Today’s awards for High Growth Middle schools are based on the growth of middle level students on the ACT Aspire Math and English Language Arts assessments.

Highest Growth: Middle Level

The top Middle school for overall student growth is Flightline Upper Academy, a Jacksonville Lighthouse Charter, with a growth score of 86.6.  Flightline also had the highest Math growth with a score of 90.12, while Beryl Henry Upper Elementary in Hope obtained the highest growth score in ELA at 85.97.

The 20 middle level schools with the highest overall content growth are:

1.   Flightline Upper Academy, Jacksonville Lighthouse Charter (30% FRL)
2.   Heber Springs Middle, Heber Springs SD (58% FRL)*
3.   Paragould Junior High, Paragould SD (71% FRL)*
4.   LISA Academy North Middle Charter, LISA Academy (57% FRL)**
5.   Ray/Phyllis Simon Middle, Conway SD (58% FRL)
6.   Ruth Doyle Middle, Conway SD (41% FRL)
7.   Eureka Springs Middle, Eureka Springs SD (59% FRL)*
8.   Northridge Middle, Van Buren SD (49% FRL)
9.   Oak Grove Middle, Paragould SD (76% FRL)*
10. Cabot Junior High North, Cabot SD (38% FRL)*
11. Gravette Middle, Gravette SD (51% FRL)**
12. Lincoln Junior High, Bentonville SD (27% FRL)*
12. Swifton Middle, Jackson Co. SD (66% FRL)*
14. Greenbrier Middle, Greenbrier SD (39% FRL)*
15. Glen Rose Middle, Glen Rose SD (50% FRL)
15. Beebe Junior High, Beebe SD (51% FRL)
17. Helen Tyson Middle, Springdale SD (77% FRL)*
18. Bergman Middle, Bergman SD (63% FRL)
19. Woodland Junior High, Fayetteville SD (26% FRL)
20. Pinkston Middle, Mountain Home SD (19% FRL)
20. McNair Middle, Fayetteville SD (47% FRL)

Here at OEP we like that more than half of the middle level schools on our top 20 list demonstrate that high growth can be achieved year after year.  Asterisks indicate schools that have been in the top 20 for growth in prior years. The two schools with two asterisks were included in the top 20 list for the last two years, while the nine schools with a single asterisk were on the list one of the last two years.  We also like how nearly half of the schools on the list are newcomers- showing that growth scores can change over time. These schools, and others included in the full report, are growing student’s academic performance more than would be expected. Way to go!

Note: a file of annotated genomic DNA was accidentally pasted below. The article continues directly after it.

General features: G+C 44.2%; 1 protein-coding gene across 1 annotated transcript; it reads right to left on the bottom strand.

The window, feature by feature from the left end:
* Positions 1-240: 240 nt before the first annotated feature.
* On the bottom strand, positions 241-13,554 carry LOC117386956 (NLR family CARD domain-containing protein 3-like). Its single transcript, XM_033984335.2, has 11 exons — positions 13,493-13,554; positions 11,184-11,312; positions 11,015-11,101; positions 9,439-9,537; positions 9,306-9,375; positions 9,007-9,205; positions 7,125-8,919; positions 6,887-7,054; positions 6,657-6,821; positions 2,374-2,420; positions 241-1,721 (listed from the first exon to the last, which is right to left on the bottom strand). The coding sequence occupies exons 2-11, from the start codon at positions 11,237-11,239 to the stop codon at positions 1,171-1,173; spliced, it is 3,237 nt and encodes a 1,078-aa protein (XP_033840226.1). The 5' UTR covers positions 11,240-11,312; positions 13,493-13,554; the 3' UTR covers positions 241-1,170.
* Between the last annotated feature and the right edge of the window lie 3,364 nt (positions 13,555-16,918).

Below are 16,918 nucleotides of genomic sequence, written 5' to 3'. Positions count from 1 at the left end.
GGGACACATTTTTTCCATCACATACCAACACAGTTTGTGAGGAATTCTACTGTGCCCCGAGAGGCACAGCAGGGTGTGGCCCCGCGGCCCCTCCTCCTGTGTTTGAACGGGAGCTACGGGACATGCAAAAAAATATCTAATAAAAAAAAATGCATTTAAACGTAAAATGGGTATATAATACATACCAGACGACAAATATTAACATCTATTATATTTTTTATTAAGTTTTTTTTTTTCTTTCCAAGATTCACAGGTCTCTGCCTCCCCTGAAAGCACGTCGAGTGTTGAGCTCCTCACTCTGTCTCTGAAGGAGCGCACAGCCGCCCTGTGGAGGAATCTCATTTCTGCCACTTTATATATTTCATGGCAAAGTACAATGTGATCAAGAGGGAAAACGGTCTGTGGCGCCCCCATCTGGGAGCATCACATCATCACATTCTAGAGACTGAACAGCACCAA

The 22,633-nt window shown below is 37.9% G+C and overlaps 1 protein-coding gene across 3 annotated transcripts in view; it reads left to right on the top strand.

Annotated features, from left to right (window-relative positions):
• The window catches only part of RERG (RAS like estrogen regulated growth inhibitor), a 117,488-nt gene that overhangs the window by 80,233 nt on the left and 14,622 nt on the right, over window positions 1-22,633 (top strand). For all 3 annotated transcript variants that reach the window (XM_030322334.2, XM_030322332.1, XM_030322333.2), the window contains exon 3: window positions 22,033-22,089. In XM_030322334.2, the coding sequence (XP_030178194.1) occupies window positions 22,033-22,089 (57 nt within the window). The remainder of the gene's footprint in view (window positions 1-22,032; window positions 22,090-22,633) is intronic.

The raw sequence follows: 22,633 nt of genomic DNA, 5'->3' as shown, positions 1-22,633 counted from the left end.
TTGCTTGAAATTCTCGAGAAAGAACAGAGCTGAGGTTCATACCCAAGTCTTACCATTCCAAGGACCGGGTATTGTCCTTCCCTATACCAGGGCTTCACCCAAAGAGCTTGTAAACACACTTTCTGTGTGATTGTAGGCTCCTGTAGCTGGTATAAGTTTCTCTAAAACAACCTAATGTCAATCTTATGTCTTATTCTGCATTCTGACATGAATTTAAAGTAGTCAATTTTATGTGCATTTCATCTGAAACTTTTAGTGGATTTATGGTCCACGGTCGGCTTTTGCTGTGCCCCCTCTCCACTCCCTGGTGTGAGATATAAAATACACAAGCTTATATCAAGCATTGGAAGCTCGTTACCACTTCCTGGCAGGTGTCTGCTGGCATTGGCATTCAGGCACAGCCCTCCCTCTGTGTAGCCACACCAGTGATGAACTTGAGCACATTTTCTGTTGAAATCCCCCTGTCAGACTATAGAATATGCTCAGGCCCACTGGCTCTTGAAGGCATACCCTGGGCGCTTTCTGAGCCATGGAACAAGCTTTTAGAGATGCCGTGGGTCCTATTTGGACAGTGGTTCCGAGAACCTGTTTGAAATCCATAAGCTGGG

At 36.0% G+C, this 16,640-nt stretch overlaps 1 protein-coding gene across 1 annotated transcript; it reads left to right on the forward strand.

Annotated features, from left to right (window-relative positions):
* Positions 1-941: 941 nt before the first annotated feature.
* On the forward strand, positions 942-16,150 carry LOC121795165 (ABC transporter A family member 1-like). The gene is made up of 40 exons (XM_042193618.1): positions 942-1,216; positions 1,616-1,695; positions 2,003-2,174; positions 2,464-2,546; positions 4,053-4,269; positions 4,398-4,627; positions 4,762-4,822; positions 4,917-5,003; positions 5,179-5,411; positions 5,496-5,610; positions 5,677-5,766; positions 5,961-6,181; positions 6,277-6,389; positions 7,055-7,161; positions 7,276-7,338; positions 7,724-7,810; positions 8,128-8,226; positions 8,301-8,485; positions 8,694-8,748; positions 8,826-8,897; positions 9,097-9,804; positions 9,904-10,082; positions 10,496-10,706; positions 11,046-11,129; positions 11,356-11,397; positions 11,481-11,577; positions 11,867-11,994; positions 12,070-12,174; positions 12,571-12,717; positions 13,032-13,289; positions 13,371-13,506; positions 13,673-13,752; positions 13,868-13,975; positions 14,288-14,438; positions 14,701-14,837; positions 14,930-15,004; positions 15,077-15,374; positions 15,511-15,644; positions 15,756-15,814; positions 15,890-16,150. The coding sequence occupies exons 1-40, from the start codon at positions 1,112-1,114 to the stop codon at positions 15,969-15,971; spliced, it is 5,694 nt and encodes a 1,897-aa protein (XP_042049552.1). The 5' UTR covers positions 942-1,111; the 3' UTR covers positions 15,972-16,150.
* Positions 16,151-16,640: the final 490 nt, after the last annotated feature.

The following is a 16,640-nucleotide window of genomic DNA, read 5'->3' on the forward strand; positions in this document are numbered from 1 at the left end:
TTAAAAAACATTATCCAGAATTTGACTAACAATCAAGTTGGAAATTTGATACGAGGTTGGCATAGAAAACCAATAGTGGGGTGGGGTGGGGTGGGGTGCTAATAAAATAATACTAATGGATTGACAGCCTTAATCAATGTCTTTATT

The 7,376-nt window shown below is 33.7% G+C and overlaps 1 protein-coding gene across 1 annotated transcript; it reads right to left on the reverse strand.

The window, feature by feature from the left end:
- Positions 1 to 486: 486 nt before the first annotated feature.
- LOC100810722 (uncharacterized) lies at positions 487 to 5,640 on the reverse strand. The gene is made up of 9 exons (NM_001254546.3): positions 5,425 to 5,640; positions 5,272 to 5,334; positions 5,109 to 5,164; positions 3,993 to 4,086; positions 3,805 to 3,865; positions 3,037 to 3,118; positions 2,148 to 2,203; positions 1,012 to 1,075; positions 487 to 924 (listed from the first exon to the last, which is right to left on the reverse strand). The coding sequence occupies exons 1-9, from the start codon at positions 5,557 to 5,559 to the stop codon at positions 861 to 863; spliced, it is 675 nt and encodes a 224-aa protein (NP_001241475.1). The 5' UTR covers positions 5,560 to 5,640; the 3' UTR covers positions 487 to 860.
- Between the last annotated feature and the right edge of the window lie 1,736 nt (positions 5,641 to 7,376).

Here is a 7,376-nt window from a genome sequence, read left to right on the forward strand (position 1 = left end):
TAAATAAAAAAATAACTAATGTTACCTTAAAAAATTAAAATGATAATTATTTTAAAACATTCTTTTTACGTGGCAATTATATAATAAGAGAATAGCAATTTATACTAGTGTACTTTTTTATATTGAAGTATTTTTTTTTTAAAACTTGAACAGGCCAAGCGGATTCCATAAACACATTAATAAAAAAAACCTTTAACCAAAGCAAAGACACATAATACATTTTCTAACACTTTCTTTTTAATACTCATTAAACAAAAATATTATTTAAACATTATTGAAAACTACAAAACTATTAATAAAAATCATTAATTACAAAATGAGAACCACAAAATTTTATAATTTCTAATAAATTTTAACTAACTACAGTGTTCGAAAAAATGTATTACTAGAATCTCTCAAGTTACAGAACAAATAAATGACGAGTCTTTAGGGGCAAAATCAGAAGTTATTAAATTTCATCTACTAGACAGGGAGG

Similarly to last year’s list, a variety of middle schools have shown high growth when observed through the lens of the percentage of students served Free/Reduced Lunch. The proportion of students eligible for FRL among these high-growth schools ranges from a low of 19% to a high of 77%, reflecting that students can demonstrate high growth in all types of schools!

You can find the middle schools with the greatest student growth by subject and region in the full report.  You can also download the datafile to check out the growth ranking for all middle schools.

—————Stay tuned to learn about more OEP Award Winners!————–

You can check out the elementary winners here, and next week we will share “High Growth” High Schools.  Then, we will release the list of high-growth schools serving high poverty populations, those who are “Beating the Odds!”